When it comes to news about Baltimore, The Baltimore Sun is at the center of it all, from uncovering corruption at City Hall, chronicling what’s happening in the city’s streets to defending Charm City against a White House attack.
During the recent Communicator Summit in Baltimore, our Managing Partner Jeffrey Davis led a keynote discussion with a panel of The Sun editors and columnists about what it’s like covering the complex narrative that makes Baltimore one of the most desirable markets for breaking and off-beat news.
From covering the impact of the squeegee workers and the politics behind the deal to keep the Preakness in Baltimore, to tracking an ever-escalating murder scene, there is more than enough material to satisfy anyone interested in journalism. The Sun’s editors understand the role they play and the power of their team of 150 journalists – way more than any other local news organization – to keep tabs on a city that is equally beloved for being down-to-earth, quirky and real.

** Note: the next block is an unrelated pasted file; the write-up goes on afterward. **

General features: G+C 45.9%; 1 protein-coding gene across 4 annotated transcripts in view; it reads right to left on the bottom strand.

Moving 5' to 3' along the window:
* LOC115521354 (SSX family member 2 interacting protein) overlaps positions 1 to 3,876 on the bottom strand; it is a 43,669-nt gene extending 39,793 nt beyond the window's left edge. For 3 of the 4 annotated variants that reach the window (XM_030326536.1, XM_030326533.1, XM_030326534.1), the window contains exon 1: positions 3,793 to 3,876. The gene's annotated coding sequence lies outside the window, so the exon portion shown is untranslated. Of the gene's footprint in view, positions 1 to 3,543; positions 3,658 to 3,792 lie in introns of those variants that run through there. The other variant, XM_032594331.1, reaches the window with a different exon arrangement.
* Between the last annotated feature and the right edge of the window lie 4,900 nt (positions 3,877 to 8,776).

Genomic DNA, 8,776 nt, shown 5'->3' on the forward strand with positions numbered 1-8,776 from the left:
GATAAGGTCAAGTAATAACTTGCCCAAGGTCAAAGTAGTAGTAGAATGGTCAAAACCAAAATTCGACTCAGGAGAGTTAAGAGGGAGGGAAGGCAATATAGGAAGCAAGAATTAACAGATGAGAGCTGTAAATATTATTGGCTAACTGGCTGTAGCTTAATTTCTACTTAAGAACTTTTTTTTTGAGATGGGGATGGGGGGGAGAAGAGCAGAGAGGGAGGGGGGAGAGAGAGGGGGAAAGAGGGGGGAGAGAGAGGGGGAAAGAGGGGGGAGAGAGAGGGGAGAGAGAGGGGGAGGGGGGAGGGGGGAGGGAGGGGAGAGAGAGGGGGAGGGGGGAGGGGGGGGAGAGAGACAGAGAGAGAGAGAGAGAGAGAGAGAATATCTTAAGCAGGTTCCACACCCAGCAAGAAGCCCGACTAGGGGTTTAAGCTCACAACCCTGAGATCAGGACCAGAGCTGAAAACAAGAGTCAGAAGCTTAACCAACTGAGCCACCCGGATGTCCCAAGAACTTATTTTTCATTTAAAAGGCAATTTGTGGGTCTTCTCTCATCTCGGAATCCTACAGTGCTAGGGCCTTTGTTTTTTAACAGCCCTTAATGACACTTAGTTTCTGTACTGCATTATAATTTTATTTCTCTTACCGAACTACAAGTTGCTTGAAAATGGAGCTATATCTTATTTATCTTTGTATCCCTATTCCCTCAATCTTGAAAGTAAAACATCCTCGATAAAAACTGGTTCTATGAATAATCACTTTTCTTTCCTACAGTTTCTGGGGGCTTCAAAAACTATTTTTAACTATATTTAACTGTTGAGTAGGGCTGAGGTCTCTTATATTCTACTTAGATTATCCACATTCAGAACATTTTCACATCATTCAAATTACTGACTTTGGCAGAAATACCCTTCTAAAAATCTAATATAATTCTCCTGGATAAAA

While many Baltimoreans acknowledge the city has issues, they don’t take kindly to slams against its reputation, especially from outsiders. Witness the citywide reactions, including a blunt next-day Sun editorial after President Trump tweeted that Baltimore is a “disgusting, rat and rodent infested mess.”
The Baltimore narrative is complicated, for sure, and Jeff guided the panelists through a thought-provoking session packed with insight into what it takes to draft, package, produce and deliver what some call the daily miracle.
In the photo it’s Jeff, left, along with The Baltimore Sun journalists, left to right, Tricia Bishop, deputy editorial page editor, David Zurawik, media critic and CNN commentator, Lillian Reed, breaking news reporter, and Samuel C. Davis, managing editor.
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